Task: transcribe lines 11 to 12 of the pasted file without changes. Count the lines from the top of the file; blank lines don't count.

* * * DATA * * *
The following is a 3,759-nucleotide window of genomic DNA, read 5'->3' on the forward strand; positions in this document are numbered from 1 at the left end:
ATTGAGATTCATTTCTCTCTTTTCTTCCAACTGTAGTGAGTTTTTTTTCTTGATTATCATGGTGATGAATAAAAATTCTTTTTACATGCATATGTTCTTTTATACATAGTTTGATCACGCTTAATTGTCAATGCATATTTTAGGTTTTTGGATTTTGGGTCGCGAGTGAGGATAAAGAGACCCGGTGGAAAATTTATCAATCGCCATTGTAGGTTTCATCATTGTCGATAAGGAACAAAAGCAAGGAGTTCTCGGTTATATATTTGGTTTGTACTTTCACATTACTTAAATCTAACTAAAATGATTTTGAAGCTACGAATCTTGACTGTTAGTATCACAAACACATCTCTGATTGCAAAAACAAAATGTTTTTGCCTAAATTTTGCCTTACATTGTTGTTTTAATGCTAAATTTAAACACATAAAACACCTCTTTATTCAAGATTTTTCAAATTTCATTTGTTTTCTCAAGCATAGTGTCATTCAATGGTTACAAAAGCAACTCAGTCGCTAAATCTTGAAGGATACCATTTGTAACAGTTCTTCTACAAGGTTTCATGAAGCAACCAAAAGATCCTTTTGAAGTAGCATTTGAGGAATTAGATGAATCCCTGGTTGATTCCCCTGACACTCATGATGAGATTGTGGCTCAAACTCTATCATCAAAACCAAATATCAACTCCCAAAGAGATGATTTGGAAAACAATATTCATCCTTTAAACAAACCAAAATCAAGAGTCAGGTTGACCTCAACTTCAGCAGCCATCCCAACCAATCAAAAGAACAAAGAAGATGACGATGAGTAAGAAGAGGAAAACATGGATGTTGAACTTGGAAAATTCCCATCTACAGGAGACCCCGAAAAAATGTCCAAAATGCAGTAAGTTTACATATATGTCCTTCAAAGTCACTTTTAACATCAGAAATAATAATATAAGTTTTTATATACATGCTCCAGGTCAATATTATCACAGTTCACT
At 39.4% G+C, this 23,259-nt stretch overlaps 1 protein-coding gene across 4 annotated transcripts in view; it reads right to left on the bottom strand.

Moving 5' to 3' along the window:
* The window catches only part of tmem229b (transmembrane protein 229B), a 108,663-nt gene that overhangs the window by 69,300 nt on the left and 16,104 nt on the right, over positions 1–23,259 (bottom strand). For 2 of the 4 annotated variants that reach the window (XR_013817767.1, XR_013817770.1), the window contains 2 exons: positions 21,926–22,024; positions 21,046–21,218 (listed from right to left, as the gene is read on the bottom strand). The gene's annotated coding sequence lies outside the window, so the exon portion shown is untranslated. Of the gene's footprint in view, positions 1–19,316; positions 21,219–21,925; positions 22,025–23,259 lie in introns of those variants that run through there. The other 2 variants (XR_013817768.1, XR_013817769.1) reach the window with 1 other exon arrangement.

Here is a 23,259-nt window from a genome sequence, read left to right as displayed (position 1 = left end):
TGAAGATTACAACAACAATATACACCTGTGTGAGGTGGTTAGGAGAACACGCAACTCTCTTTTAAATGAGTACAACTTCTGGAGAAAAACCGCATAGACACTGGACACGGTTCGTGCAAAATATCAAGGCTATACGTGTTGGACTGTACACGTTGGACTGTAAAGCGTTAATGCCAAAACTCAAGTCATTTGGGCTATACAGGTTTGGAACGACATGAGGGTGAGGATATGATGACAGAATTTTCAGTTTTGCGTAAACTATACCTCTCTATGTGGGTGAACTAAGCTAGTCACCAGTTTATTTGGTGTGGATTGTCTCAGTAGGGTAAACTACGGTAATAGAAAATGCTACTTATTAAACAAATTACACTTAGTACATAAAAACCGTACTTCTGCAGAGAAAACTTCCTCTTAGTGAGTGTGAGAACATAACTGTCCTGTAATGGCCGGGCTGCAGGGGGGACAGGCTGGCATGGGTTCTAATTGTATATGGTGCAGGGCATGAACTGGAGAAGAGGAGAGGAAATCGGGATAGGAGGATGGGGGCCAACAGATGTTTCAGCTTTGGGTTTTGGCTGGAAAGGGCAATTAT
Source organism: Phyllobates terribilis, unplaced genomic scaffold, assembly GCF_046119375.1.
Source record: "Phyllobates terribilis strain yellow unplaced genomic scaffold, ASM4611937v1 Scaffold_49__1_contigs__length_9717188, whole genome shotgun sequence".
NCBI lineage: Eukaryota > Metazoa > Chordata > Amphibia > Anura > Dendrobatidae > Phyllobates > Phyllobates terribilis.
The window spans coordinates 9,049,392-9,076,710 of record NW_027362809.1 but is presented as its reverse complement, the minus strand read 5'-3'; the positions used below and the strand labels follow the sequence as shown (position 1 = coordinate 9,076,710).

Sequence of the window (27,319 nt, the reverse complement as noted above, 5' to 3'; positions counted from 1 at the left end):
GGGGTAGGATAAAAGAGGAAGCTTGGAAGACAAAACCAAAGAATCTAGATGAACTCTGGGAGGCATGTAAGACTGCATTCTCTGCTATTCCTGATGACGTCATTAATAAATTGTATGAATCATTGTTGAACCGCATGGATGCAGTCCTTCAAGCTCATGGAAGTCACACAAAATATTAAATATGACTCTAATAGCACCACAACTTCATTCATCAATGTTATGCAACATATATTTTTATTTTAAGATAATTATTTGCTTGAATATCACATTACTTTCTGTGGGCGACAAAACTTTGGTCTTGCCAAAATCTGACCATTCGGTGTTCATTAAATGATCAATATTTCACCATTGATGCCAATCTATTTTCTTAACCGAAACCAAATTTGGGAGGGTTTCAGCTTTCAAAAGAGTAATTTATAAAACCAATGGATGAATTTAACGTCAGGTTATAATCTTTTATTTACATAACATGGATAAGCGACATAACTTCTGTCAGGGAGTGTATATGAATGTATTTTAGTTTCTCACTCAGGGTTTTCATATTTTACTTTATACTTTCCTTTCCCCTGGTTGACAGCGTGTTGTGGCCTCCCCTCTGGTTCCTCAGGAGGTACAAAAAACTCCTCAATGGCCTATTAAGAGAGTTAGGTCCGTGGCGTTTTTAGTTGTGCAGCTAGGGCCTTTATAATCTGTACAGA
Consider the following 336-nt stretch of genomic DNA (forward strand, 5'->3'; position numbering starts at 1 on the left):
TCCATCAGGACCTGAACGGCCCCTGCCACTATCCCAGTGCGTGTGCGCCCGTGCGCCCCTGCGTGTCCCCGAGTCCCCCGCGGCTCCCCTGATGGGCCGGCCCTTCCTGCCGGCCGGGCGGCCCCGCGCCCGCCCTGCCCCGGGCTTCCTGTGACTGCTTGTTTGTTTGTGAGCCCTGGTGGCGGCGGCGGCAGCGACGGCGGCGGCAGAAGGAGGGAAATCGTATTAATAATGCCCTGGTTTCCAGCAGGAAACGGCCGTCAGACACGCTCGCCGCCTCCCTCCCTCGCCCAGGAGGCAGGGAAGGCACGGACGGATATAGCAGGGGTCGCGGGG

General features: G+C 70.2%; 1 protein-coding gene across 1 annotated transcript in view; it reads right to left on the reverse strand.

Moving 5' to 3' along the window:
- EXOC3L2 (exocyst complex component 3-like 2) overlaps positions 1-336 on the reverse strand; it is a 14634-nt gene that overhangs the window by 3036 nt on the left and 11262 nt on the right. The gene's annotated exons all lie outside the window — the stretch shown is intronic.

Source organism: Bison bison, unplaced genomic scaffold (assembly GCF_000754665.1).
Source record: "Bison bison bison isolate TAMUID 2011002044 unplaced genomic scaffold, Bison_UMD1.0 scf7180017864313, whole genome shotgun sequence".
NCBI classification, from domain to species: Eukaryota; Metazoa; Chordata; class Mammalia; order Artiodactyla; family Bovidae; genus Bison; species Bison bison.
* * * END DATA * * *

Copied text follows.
The window spans coordinates 9,049,392-9,076,710 of record NW_027362809.1 but is presented as its reverse complement, the minus strand read 5'-3'; the positions used below and the strand labels follow the sequence as shown (position 1 = coordinate 9,076,710).

Sequence of the window (27,319 nt, the reverse complement as noted above, 5' to 3'; positions counted from 1 at the left end):